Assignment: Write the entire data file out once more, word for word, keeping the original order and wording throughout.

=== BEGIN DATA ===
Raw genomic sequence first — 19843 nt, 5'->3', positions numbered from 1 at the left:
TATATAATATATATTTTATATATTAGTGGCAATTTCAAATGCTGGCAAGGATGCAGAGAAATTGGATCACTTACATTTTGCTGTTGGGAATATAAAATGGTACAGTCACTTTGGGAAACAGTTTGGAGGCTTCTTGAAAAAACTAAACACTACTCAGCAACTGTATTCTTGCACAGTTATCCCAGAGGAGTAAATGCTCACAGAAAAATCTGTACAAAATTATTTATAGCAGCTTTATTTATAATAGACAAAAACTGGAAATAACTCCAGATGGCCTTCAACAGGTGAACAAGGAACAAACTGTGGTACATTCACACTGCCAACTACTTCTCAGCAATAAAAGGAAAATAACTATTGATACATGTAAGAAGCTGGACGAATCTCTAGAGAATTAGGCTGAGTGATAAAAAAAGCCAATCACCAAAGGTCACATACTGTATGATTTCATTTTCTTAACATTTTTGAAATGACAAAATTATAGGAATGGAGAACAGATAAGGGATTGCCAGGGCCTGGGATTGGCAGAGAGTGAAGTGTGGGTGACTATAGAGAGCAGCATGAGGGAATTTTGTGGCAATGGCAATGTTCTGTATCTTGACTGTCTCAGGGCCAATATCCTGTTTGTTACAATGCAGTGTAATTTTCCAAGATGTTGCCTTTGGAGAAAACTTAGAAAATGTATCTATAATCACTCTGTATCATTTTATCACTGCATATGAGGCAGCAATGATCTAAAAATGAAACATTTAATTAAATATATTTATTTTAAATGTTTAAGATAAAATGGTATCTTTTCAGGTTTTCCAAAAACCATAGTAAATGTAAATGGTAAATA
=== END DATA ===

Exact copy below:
Raw genomic sequence first — 19843 nt, 5'->3', positions numbered from 1 at the left:
TATATAATATATATTTTATATATTAGTGGCAATTTCAAATGCTGGCAAGGATGCAGAGAAATTGGATCACTTACATTTTGCTGTTGGGAATATAAAATGGTACAGTCACTTTGGGAAACAGTTTGGAGGCTTCTTGAAAAAACTAAACACTACTCAGCAACTGTATTCTTGCACAGTTATCCCAGAGGAGTAAATGCTCACAGAAAAATCTGTACAAAATTATTTATAGCAGCTTTATTTATAATAGACAAAAACTGGAAATAACTCCAGATGGCCTTCAACAGGTGAACAAGGAACAAACTGTGGTACATTCACACTGCCAACTACTTCTCAGCAATAAAAGGAAAATAACTATTGATACATGTAAGAAGCTGGACGAATCTCTAGAGAATTAGGCTGAGTGATAAAAAAAGCCAATCACCAAAGGTCACATACTGTATGATTTCATTTTCTTAACATTTTTGAAATGACAAAATTATAGGAATGGAGAACAGATAAGGGATTGCCAGGGCCTGGGATTGGCAGAGAGTGAAGTGTGGGTGACTATAGAGAGCAGCATGAGGGAATTTTGTGGCAATGGCAATGTTCTGTATCTTGACTGTCTCAGGGCCAATATCCTGTTTGTTACAATGCAGTGTAATTTTCCAAGATGTTGCCTTTGGAGAAAACTTAGAAAATGTATCTATAATCACTCTGTATCATTTTATCACTGCATATGAGGCAGCAATGATCTAAAAATGAAACATTTAATTAAATATATTTATTTTAAATGTTTAAGATAAAATGGTATCTTTTCAGGTTTTCCAAAAACCATAGTAAATGTAAATGGTAAATA